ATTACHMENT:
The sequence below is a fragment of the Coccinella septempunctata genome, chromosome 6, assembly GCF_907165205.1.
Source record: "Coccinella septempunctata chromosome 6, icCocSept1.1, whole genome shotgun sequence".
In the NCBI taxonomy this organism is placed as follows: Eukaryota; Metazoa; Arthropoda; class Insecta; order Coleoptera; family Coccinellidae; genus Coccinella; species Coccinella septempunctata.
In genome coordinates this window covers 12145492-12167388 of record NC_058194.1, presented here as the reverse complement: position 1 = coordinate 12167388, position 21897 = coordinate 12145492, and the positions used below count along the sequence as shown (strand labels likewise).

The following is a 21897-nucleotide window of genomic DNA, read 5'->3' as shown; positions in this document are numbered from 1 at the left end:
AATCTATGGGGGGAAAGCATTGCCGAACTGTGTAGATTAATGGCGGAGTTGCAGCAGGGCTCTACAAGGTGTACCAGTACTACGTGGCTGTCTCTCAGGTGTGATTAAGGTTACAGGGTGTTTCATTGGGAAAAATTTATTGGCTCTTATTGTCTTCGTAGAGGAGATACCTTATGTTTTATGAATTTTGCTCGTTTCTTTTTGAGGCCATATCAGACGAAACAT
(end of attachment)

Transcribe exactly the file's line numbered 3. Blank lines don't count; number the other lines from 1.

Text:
In the NCBI taxonomy this organism is placed as follows: Eukaryota; Metazoa; Arthropoda; class Insecta; order Coleoptera; family Coccinellidae; genus Coccinella; species Coccinella septempunctata.